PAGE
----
Message from discussion Function returning defined type?
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From: David Thompson <dave.thomps...@verizon.net>
Subject: Re: Function returning defined type?
Date: Fri, 16 Nov 2012 23:21:59 -0500
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On Mon, 5 Nov 2012 08:48:03 +0000 (UTC), glen herrmannsfeldt
> David Thompson <dave.thomps...@verizon.net> wrote:
> >> In many other languages, substring is an intrinsic function, not
> >> an operator. That allows it to be used on any expression, which
> >> sometimes might be useful. The first language I knew with the
> >> substring operator was HP2000 BASIC. (Is that here Fortran inherited
> >> it from?)
> > Pedantic: As you said elsethread, strictly speaking, it's not an
> > operator in Fortran: in F77 it's one form of primary in an arithmetic
> > character or logical expression as applicable; in F90+ it's (more
> > formally) a data designator, which can be (and often is) an expression
> > primary.
> Yes, I didn't think of any other name for it. There isn't
> a good antonym for function. How about operator-like form?
That works. Or I might focus on 'syntax', such as 'specific syntax',
since to me the main point is that the actual capabilities of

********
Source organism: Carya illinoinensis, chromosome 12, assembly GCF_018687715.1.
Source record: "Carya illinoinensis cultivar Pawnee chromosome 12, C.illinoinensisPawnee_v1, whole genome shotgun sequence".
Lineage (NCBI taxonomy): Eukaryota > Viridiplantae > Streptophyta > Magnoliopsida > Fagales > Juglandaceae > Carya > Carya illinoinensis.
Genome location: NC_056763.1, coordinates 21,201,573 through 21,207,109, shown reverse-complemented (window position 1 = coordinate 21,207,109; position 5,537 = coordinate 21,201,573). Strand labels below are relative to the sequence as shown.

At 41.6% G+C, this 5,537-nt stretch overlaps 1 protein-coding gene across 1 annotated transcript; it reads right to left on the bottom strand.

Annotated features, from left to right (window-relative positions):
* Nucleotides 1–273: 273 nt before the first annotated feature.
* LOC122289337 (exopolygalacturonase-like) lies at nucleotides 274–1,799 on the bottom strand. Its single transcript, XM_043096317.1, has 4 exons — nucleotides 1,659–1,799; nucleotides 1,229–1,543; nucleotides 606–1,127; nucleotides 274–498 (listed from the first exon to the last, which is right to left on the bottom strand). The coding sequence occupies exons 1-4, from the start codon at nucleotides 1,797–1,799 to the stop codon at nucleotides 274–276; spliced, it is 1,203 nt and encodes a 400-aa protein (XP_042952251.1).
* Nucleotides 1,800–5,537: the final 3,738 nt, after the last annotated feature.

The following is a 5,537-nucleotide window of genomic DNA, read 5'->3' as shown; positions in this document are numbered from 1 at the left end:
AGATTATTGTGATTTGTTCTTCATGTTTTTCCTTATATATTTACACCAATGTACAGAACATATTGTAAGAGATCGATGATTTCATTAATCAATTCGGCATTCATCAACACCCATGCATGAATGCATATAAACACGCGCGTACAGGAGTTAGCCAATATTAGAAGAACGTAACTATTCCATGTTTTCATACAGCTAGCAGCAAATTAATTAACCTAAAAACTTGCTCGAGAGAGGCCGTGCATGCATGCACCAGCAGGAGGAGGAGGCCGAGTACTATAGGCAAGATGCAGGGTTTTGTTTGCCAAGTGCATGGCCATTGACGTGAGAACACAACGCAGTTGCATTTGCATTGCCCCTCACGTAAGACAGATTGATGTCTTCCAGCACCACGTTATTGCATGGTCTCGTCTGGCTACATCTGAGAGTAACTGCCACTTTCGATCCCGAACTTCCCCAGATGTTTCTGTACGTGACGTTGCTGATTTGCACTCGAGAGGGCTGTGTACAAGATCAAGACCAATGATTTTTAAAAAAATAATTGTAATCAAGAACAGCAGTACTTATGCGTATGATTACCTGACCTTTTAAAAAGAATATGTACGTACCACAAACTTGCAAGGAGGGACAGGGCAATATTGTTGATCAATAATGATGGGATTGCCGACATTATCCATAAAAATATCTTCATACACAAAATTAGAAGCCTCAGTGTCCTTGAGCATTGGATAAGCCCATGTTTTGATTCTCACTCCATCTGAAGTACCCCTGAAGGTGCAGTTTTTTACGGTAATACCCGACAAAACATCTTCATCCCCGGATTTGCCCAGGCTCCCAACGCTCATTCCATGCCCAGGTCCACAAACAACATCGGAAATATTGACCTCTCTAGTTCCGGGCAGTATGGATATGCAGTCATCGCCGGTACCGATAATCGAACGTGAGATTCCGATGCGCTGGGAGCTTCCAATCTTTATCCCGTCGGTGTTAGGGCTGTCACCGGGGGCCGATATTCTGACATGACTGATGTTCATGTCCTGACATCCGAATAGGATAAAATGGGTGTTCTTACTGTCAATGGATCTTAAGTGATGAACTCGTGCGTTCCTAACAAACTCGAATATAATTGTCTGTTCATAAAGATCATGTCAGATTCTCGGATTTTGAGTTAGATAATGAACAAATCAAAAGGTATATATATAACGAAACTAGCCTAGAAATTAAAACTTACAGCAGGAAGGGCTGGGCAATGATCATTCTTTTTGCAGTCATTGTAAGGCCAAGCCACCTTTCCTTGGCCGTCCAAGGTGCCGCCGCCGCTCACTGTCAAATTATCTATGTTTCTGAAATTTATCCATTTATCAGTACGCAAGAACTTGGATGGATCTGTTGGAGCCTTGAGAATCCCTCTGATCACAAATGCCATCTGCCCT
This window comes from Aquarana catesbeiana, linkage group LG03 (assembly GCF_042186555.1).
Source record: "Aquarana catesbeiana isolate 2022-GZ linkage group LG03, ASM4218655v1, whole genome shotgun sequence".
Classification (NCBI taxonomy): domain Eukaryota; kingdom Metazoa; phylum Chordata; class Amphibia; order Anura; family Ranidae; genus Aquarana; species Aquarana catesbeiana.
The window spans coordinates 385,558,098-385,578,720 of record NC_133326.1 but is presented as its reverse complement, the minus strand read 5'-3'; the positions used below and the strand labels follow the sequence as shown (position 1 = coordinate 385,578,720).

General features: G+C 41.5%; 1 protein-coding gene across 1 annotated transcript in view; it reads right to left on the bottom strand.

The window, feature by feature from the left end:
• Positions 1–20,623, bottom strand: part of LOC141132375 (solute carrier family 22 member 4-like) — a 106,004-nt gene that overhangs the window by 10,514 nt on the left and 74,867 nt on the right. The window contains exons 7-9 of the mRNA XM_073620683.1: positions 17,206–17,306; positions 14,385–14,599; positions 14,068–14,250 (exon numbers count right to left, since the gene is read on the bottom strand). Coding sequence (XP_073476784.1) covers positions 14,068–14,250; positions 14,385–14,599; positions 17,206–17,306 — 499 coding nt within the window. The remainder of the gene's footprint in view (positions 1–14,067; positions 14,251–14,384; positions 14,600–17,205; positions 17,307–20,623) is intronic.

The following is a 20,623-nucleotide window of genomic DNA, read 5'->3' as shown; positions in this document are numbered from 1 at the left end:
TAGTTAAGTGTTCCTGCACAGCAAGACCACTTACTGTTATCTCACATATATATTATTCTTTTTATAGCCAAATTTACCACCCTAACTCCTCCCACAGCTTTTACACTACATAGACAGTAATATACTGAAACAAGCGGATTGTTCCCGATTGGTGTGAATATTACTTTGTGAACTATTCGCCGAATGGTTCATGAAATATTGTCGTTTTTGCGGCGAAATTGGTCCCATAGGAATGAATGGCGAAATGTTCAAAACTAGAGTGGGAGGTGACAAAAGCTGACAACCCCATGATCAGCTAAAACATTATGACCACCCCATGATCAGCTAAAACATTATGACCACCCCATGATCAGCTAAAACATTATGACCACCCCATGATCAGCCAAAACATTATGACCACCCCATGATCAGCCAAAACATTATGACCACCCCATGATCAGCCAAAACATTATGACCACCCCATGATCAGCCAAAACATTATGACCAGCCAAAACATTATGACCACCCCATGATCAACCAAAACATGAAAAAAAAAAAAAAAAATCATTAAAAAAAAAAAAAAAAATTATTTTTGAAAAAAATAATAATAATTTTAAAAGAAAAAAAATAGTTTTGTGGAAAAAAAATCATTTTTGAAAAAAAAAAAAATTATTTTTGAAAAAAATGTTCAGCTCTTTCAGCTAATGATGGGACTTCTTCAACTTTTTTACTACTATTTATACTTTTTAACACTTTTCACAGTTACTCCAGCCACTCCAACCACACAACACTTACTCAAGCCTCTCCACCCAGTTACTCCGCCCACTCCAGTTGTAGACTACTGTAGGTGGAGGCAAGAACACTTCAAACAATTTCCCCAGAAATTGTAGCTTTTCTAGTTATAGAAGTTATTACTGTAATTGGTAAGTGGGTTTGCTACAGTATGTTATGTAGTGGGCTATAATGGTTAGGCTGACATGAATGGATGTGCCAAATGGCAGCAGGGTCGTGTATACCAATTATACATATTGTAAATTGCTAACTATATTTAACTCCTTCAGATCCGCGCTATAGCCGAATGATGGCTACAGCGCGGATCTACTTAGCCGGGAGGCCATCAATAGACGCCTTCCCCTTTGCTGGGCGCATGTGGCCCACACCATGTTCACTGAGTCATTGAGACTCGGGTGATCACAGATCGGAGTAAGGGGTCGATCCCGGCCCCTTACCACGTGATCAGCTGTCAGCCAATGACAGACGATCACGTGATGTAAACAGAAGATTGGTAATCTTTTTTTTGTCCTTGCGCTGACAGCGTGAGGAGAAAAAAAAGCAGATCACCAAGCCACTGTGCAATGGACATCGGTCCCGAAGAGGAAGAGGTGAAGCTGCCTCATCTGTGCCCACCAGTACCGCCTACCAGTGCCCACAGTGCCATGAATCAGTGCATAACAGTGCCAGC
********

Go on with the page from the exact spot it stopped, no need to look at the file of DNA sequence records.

functional and operator-style syntax are basically the same.
For examples, LBOUND(a,n) is almost certainly inline code not an
actual function call, while X/Y for a greater-than-hardware type like
quad float probably calls a runtime support function.
> > C's treatment of array subscripting and struct member
> > selection, and also simple and compound assignments, as operators
> > almost the same as traditional computational operators (like plus) and
> > relational and boolean operators -- rather than another category --
> > was unusual when it was created and still far from universal.
> I was reading since that post that subscripting in Java isn't an
> operator, but it does allow subscripting of expressions of the
> appropirate type, such as method return values. One that I have
> done a few times, is to subscript the return value from get()
> in HashTable.
Java calls it ArrayAccess and it is one form of Primary. It applies to
any value of array type -- where arrays in Java are always objects aka
references. An array can be "hidden" in an Object, but it can only be
subscripted while its type is known to be an array type:
Hashtable<something,int> x ... x.get(...) [ i ] // works but
Hashtable<something,Object> y ... y.get(...) // even if that
// table entry is actually an array must be cast before subscripting